Carbon dioxide off-setting policy in the agricultural sector is focused on manipulating the terrestrial carbon cycle by reafforestation and increasing the retention of carbon within agricultural soils. We quantified the amount of carbon stored in the living and dead biomass and the surface soils of a previously grazed woodland ecosystem. We demonstrate that modification of coarse woody debris management could potentially store 8 to 15 t C ha−1. (continued)


      doi:10.2134/jeq2014.10.0445
      Published: April 24, 2015



  • SHORT COMMUNICATIONS

    • Daniel G. Strawn, April C. Rigby, Leslie L. Baker, Mark D. Coleman and Iris Koch
      Biochar Soil Amendment Effects on Arsenic Availability to Mountain Brome ( Bromus marginatus )

      Biochar is a renewable energy byproduct that shows promise for remediating contaminated mine sites. A common contaminant at mine sites is arsenic (As). In this study, the effects of biochar amendments to a mine-contaminated soil on As concentrations in mountain brome (Bromus marginatus Nees ex Steud.) were investigated. In the biochar-amended soil, mountain brome had greater root biomass and decreased root and shoot As concentrations. (continued)


      doi:10.2134/jeq2014.11.0477
      Published: April 24, 2015



  • SPECIAL SECTION: SOIL IN THE CITY

    • Arjun K. Venkatesan, Abdul-Hakeem M. Hamdan, Vanessa M. Chavez, Jasmine D. Brown and Rolf U. Halden
      Mass Balance Model for Sustainable Phosphorus Recovery in a US Wastewater Treatment Plant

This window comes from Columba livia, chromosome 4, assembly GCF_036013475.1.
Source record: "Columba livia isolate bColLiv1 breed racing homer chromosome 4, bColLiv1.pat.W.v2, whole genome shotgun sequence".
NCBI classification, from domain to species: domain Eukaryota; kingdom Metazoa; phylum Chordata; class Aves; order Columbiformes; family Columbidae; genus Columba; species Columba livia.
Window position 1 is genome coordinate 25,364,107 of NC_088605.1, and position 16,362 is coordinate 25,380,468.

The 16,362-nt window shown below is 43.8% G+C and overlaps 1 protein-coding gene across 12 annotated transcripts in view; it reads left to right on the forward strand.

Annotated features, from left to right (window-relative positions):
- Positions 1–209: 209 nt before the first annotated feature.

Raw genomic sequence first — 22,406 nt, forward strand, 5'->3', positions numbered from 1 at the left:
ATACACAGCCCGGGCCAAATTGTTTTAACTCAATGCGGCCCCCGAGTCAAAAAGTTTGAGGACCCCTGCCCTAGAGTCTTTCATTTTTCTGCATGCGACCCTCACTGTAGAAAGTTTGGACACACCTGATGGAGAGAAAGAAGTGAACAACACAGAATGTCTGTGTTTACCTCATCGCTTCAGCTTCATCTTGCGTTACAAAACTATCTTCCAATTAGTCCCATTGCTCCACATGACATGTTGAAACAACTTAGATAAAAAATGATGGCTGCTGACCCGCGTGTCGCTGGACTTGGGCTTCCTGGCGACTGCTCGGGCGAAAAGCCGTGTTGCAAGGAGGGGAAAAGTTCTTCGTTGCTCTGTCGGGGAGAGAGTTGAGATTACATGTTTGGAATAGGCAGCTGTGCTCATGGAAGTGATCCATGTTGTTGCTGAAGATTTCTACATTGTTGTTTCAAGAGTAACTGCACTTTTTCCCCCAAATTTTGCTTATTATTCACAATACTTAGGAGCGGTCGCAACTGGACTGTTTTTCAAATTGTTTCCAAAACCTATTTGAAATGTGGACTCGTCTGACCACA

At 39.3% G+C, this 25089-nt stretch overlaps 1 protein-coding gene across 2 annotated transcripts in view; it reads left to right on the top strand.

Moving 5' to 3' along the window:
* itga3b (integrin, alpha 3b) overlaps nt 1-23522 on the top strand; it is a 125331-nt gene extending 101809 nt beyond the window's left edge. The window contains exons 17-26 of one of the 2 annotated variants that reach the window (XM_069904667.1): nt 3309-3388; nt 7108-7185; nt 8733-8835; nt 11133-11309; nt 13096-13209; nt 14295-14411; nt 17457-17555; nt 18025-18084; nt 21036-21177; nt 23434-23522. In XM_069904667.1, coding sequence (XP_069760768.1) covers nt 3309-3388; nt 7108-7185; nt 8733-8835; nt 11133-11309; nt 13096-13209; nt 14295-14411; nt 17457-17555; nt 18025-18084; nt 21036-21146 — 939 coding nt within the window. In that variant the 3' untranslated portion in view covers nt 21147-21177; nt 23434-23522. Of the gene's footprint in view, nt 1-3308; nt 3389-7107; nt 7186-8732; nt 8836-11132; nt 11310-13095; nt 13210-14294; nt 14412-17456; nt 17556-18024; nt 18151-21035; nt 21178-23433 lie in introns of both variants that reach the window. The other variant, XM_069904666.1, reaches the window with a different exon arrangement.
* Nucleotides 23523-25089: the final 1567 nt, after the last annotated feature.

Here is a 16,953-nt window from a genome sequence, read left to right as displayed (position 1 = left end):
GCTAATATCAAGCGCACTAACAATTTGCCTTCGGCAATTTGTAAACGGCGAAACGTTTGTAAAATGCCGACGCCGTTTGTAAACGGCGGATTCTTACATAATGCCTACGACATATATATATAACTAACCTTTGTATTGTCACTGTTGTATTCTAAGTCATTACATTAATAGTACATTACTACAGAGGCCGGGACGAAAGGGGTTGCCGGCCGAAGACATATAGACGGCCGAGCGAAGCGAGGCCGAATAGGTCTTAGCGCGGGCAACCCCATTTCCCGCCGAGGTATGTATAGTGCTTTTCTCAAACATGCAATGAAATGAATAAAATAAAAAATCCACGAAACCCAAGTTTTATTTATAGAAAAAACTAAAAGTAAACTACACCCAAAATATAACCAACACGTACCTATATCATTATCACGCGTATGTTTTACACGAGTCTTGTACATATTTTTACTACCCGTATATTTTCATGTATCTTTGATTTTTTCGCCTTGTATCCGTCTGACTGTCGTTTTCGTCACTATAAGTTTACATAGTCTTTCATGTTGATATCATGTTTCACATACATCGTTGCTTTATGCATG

In response to limited phosphorus (P) reserves worldwide, several countries have demonstrated the prospect of recovering significant amounts of P from wastewater treatment plants (WWTPs). This technique uses enhanced biological P removal (EBPR) to concentrate P in sludge followed by chemical precipitation of P as struvite, a usable phosphate mineral. The present study models the feasibility of this enhanced removal and recovery technique in a WWTP in Arizona with design parameters typical of infrastructure in the United States. A mass balance was performed for existing treatment processes and modifications proposed to estimate the quantity of P that could be recovered under current and future flow conditions. (continued)


      doi:10.2134/jeq2014.11.0504
      Published: March 27, 2015



  • SURFACE WATER QUALITY

    • T. Darch, A. Carswell, M. S. A. Blackwell, J. M. B. Hawkins, P. M. Haygarth and D. Chadwick
      Dissolved Phosphorus Retention in Buffer Strips: Influence of Slope and Soil Type

      Phosphorus (P) contributes to eutrophication of surface waters and buffer strips may be implemented to reduce its transfer from agricultural sources to watercourses. This study was conducted to test the hypothesis that soil type and slope influence the retention of dissolved organic P and inorganic orthophosphate in agricultural runoff in 2-m-wide buffer strip soils. A solution, comprised of dissolved orthophosphate and the organic P compounds glucose-1-phosphate, RNA, and inositol hexakisphosphate (1.8 mg L−1 total P) and a chloride tracer, was applied as simulated overland flow to grassland soil blocks (2 m long × 0.5 m wide × 0.35 m deep), containing intact clay or loam soils, at slope angles of 2, 5, and 10°. Phosphorus forms were determined in the surface and subsurface flow from the soil blocks. (continued)


      doi:10.2134/jeq2014.10.0440
      Published: April 24, 2015